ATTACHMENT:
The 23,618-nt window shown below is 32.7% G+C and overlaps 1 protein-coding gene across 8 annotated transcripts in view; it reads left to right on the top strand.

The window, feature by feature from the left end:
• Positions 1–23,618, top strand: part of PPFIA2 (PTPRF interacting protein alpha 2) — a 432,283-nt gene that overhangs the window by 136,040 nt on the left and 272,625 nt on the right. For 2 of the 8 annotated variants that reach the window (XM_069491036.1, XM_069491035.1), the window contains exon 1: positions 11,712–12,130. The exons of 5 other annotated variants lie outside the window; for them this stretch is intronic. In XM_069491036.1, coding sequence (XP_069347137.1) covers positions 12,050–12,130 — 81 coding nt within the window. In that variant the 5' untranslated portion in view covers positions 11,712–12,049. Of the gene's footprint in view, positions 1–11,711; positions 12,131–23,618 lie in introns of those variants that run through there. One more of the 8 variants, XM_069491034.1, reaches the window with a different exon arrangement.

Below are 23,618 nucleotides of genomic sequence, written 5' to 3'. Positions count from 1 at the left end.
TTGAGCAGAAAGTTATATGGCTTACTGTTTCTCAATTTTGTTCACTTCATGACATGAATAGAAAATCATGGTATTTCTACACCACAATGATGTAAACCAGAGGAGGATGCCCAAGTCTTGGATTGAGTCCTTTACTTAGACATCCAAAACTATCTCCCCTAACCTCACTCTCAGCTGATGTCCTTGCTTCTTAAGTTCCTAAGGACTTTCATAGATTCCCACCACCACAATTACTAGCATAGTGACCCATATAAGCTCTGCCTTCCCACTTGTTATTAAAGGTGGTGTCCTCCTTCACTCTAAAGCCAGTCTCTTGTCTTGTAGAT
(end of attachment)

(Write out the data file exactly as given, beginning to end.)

The 23,618-nt window shown below is 32.7% G+C and overlaps 1 protein-coding gene across 8 annotated transcripts in view; it reads left to right on the top strand.

The window, feature by feature from the left end:
• Positions 1–23,618, top strand: part of PPFIA2 (PTPRF interacting protein alpha 2) — a 432,283-nt gene that overhangs the window by 136,040 nt on the left and 272,625 nt on the right. For 2 of the 8 annotated variants that reach the window (XM_069491036.1, XM_069491035.1), the window contains exon 1: positions 11,712–12,130. The exons of 5 other annotated variants lie outside the window; for them this stretch is intronic. In XM_069491036.1, coding sequence (XP_069347137.1) covers positions 12,050–12,130 — 81 coding nt within the window. In that variant the 5' untranslated portion in view covers positions 11,712–12,049. Of the gene's footprint in view, positions 1–11,711; positions 12,131–23,618 lie in introns of those variants that run through there. One more of the 8 variants, XM_069491034.1, reaches the window with a different exon arrangement.

Below are 23,618 nucleotides of genomic sequence, written 5' to 3'. Positions count from 1 at the left end.
TTGAGCAGAAAGTTATATGGCTTACTGTTTCTCAATTTTGTTCACTTCATGACATGAATAGAAAATCATGGTATTTCTACACCACAATGATGTAAACCAGAGGAGGATGCCCAAGTCTTGGATTGAGTCCTTTACTTAGACATCCAAAACTATCTCCCCTAACCTCACTCTCAGCTGATGTCCTTGCTTCTTAAGTTCCTAAGGACTTTCATAGATTCCCACCACCACAATTACTAGCATAGTGACCCATATAAGCTCTGCCTTCCCACTTGTTATTAAAGGTGGTGTCCTCCTTCACTCTAAAGCCAGTCTCTTGTCTTGTAGAT